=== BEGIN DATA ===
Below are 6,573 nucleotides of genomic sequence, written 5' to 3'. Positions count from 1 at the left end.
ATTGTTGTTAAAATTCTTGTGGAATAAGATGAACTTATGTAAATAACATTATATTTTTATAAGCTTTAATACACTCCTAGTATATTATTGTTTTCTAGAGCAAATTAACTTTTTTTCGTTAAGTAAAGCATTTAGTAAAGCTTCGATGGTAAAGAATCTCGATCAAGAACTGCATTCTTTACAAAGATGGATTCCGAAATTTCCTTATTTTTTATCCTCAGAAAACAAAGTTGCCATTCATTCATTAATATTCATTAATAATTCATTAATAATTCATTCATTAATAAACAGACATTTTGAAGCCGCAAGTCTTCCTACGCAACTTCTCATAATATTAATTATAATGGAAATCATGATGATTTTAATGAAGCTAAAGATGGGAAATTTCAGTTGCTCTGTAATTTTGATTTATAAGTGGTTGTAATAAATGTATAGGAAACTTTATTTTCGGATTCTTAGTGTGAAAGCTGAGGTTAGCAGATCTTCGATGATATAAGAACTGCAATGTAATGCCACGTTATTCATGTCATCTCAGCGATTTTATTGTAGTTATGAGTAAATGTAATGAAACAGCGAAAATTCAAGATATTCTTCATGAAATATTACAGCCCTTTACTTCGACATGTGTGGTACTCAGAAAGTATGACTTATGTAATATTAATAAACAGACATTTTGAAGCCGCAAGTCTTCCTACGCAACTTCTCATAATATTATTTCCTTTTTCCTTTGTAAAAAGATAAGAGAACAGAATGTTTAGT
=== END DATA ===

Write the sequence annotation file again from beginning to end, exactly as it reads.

Below are 6,573 nucleotides of genomic sequence, written 5' to 3'. Positions count from 1 at the left end.
ATTGTTGTTAAAATTCTTGTGGAATAAGATGAACTTATGTAAATAACATTATATTTTTATAAGCTTTAATACACTCCTAGTATATTATTGTTTTCTAGAGCAAATTAACTTTTTTTCGTTAAGTAAAGCATTTAGTAAAGCTTCGATGGTAAAGAATCTCGATCAAGAACTGCATTCTTTACAAAGATGGATTCCGAAATTTCCTTATTTTTTATCCTCAGAAAACAAAGTTGCCATTCATTCATTAATATTCATTAATAATTCATTAATAATTCATTCATTAATAAACAGACATTTTGAAGCCGCAAGTCTTCCTACGCAACTTCTCATAATATTAATTATAATGGAAATCATGATGATTTTAATGAAGCTAAAGATGGGAAATTTCAGTTGCTCTGTAATTTTGATTTATAAGTGGTTGTAATAAATGTATAGGAAACTTTATTTTCGGATTCTTAGTGTGAAAGCTGAGGTTAGCAGATCTTCGATGATATAAGAACTGCAATGTAATGCCACGTTATTCATGTCATCTCAGCGATTTTATTGTAGTTATGAGTAAATGTAATGAAACAGCGAAAATTCAAGATATTCTTCATGAAATATTACAGCCCTTTACTTCGACATGTGTGGTACTCAGAAAGTATGACTTATGTAATATTAATAAACAGACATTTTGAAGCCGCAAGTCTTCCTACGCAACTTCTCATAATATTATTTCCTTTTTCCTTTGTAAAAAGATAAGAGAACAGAATGTTTAGT